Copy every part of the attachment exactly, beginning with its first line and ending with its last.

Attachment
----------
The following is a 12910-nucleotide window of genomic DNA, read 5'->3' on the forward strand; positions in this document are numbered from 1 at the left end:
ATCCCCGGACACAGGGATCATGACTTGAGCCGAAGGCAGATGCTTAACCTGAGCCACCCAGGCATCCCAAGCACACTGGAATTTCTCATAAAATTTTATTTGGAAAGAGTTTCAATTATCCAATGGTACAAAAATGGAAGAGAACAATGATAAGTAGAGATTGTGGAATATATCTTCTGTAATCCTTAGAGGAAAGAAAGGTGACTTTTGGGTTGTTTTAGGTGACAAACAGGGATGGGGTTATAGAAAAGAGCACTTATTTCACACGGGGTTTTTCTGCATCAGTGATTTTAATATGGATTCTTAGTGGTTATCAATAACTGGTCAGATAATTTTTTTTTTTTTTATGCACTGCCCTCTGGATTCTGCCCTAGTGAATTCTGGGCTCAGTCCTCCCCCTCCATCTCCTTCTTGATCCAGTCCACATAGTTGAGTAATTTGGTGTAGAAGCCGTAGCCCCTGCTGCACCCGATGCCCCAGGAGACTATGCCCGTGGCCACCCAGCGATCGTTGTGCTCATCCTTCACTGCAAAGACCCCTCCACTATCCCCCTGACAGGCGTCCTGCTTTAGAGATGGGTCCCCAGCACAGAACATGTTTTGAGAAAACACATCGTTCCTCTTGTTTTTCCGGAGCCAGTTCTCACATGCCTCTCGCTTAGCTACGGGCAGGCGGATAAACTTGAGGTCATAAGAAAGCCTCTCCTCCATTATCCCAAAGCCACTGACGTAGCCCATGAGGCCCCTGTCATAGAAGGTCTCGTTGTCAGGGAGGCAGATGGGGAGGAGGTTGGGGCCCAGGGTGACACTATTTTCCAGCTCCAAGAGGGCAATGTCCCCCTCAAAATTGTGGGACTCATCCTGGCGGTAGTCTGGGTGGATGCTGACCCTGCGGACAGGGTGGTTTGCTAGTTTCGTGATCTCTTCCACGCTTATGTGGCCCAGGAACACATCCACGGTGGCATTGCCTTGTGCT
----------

The following is a 12910-nucleotide window of genomic DNA, read 5'->3' on the forward strand; positions in this document are numbered from 1 at the left end:
ATCCCCGGACACAGGGATCATGACTTGAGCCGAAGGCAGATGCTTAACCTGAGCCACCCAGGCATCCCAAGCACACTGGAATTTCTCATAAAATTTTATTTGGAAAGAGTTTCAATTATCCAATGGTACAAAAATGGAAGAGAACAATGATAAGTAGAGATTGTGGAATATATCTTCTGTAATCCTTAGAGGAAAGAAAGGTGACTTTTGGGTTGTTTTAGGTGACAAACAGGGATGGGGTTATAGAAAAGAGCACTTATTTCACACGGGGTTTTTCTGCATCAGTGATTTTAATATGGATTCTTAGTGGTTATCAATAACTGGTCAGATAATTTTTTTTTTTTTTATGCACTGCCCTCTGGATTCTGCCCTAGTGAATTCTGGGCTCAGTCCTCCCCCTCCATCTCCTTCTTGATCCAGTCCACATAGTTGAGTAATTTGGTGTAGAAGCCGTAGCCCCTGCTGCACCCGATGCCCCAGGAGACTATGCCCGTGGCCACCCAGCGATCGTTGTGCTCATCCTTCACTGCAAAGACCCCTCCACTATCCCCCTGACAGGCGTCCTGCTTTAGAGATGGGTCCCCAGCACAGAACATGTTTTGAGAAAACACATCGTTCCTCTTGTTTTTCCGGAGCCAGTTCTCACATGCCTCTCGCTTAGCTACGGGCAGGCGGATAAACTTGAGGTCATAAGAAAGCCTCTCCTCCATTATCCCAAAGCCACTGACGTAGCCCATGAGGCCCCTGTCATAGAAGGTCTCGTTGTCAGGGAGGCAGATGGGGAGGAGGTTGGGGCCCAGGGTGACACTATTTTCCAGCTCCAAGAGGGCAATGTCCCCCTCAAAATTGTGGGACTCATCCTGGCGGTAGTCTGGGTGGATGCTGACCCTGCGGACAGGGTGGTTTGCTAGTTTCGTGATCTCTTCCACGCTTATGTGGCCCAGGAACACATCCACGGTGGCATTGCCTTGTGCT